Charter schools are an alternative public education environment that many school districts have taken advantage of. The Weber
State University Charter Academy is the first of its kind, meaning it’s the first charter academy to be authorized by an institute of higher education in Utah. The new academy will open with a kindergarten taught by a master teacher and studied by pre-service teaching students in fall of 2013.
A new classroom for the academy is currently under construction and is scheduled to be finished by April 15, furniture and inspection complete by July 1. The classroom will feature an observation window where teachers and parents can observe and formulate lesson plans that fulfill the goals and mission of the academy.
“We’re very much a ‘learn it, do it’ institution, Weber State in general,” said Stephanie Heath, recruiter for the Moyes College of Education. “And so, for education, it’s going to be a really good lab environment.”
Heath said the mission of the new academy is to provide an educational learning center with an emphasis on student learning and family environment. So the families of the students being taught will have a high level of involvement with the methods used at the academy. According to the mission statement on the academy’s website, pre-service teachers may observe and practice state-of-the art, research-based educational practices. The pre-service teachers, who are WSU students, will utilize the classroom as a lab environment where they can conduct research.
Chloe Merrill, associate dean and professor in the College of Education, said there are three ways a charter school can be authorized: through a school district, through the state charter school board, and through an institute of higher education. Prior to the WSU Charter Academy, all other charter schools in the state were authorized by various school districts or through the school board.
Merrill said the charter academy has three basic goals to meet: student education, pre-service teacher preparation and research.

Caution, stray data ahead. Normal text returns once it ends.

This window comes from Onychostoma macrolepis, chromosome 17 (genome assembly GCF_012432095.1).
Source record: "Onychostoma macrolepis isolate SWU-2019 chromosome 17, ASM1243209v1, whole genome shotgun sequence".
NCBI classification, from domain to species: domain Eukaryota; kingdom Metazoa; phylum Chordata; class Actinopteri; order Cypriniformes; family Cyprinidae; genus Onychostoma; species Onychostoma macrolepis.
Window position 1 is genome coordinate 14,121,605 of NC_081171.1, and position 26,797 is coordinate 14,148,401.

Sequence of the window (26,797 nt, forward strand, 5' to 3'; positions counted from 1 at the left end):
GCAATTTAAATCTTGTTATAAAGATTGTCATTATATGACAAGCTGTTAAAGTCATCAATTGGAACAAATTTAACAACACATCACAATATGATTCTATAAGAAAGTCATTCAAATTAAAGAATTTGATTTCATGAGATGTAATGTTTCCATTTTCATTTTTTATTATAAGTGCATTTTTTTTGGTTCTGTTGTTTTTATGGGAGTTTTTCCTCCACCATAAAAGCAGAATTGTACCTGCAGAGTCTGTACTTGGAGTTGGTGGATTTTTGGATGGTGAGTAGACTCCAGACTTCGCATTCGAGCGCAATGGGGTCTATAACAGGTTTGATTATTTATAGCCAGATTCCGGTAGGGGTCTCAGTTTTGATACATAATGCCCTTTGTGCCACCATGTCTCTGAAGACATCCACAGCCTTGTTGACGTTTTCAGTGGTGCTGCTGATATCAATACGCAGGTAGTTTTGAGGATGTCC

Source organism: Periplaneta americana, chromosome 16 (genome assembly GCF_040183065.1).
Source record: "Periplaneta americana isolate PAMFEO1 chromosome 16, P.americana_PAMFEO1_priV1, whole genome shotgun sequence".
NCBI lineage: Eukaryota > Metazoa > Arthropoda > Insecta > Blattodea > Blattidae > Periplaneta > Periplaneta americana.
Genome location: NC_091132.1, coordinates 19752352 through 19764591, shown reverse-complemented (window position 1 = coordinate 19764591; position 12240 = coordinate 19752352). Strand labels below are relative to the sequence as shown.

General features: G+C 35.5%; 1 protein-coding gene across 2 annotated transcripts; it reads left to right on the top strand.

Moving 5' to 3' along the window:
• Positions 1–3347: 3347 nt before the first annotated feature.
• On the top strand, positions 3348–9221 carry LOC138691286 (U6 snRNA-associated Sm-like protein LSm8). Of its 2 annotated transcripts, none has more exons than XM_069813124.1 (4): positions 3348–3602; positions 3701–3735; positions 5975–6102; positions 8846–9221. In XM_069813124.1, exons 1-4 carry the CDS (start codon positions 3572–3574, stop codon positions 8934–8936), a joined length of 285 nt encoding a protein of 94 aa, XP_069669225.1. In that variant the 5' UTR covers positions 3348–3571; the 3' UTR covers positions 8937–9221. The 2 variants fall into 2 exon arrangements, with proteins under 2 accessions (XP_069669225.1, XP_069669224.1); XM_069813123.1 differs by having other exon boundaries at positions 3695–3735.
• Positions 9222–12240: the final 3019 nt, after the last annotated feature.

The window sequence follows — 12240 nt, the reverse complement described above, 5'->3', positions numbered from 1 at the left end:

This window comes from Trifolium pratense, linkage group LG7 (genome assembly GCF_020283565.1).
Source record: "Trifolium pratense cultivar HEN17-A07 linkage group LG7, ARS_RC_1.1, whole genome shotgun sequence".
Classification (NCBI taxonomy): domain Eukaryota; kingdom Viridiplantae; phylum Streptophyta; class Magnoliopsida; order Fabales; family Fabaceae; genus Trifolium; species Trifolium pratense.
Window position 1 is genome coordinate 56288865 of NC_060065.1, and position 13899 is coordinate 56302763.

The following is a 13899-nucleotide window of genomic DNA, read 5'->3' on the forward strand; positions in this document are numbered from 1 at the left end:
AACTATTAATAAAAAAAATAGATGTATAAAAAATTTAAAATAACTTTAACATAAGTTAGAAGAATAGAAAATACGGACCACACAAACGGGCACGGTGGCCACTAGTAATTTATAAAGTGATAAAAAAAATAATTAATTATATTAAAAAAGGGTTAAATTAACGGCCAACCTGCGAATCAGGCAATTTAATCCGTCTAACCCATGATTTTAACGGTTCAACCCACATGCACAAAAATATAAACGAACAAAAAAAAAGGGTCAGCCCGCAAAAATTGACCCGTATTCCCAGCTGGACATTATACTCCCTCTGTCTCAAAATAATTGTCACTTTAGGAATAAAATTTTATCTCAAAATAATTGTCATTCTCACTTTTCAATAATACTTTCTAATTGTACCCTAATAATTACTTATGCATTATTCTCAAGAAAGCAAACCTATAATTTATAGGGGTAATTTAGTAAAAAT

“The first goal is to really look at the whole child, along with the child’s family, to be able to educate the whole child and bring the family along,” Merrill said. “The second is to service pre-service teachers, which would be our students here at Weber State . . . and the third one is for research.”
Heath expressed the importance of teaching the whole child and taking a look at education through a holistic lens. She explained the difference between a normal public education setting and a charter academy learning environment.
“It’s kind of what we do here. When you look at somebody through a holistic way, you can’t help but transform that person, and you can’t help (but), as a teacher, be transformed yourself when you go through.”
The WSU Charter Academy will provide an applied learning environment for students. Heath said the charter academy will make a positive impression on children by approaching their differences through the idea of flexibility.
“I think it’s a philosophy of education,” said Carol VandeAkker, the acting business administrator for the academy, “because so many teachers, when you ask them, ‘What do you teach?’, they will give you a subject instead of ‘I teach students.’”
The charter academy is an open-enrollment kindergarten program with room for 20 morning students and 20 afternoon students.
“We’ve already received more than enough applications to fill it,” Heath said.
A lottery will be held March 14 at 7 p.m. in the ballrooms of the Shepherd Union Building, due to the excessive amount of applicants. Applications will be accepted until Feb. 28.
“We want to change your life forever,” Merrill said.